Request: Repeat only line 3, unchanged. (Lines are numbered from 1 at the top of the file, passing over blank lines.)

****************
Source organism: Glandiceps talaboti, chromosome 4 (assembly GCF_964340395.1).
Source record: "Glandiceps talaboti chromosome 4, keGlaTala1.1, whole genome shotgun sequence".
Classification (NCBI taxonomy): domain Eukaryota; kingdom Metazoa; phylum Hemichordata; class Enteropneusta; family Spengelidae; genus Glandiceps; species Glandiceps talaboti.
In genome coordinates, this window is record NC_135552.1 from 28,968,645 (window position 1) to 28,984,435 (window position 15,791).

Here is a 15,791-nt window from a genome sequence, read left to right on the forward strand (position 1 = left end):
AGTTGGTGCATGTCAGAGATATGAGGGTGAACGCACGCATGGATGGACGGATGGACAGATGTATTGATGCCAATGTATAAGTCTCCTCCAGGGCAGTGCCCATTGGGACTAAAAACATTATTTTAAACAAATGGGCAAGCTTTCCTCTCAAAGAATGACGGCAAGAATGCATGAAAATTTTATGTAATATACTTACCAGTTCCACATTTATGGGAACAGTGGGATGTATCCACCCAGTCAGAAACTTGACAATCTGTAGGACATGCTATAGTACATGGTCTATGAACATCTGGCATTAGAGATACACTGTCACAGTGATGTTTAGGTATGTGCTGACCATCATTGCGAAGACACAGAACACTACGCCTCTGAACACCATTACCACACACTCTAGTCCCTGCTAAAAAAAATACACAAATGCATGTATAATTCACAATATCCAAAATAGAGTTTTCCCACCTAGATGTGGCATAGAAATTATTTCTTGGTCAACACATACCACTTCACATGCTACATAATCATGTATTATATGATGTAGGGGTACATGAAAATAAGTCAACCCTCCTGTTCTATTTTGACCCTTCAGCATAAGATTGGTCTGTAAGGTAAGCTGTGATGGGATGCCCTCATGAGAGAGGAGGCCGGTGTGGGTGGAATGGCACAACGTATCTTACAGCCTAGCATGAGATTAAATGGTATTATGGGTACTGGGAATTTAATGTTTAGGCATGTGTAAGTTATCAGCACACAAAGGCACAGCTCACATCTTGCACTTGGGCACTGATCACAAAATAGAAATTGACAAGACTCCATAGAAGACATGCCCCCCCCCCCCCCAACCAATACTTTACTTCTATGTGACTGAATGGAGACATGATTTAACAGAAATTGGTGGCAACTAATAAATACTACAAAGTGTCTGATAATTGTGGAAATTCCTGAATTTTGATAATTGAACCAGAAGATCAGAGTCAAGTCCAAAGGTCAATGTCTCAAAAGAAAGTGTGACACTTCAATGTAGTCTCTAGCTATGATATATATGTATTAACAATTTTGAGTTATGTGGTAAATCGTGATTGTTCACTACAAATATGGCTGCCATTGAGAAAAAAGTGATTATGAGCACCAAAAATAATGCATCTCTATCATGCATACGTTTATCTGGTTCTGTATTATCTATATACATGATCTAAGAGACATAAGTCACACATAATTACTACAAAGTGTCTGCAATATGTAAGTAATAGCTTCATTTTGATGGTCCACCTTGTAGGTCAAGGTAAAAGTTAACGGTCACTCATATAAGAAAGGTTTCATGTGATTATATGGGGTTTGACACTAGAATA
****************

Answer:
Classification (NCBI taxonomy): domain Eukaryota; kingdom Metazoa; phylum Hemichordata; class Enteropneusta; family Spengelidae; genus Glandiceps; species Glandiceps talaboti.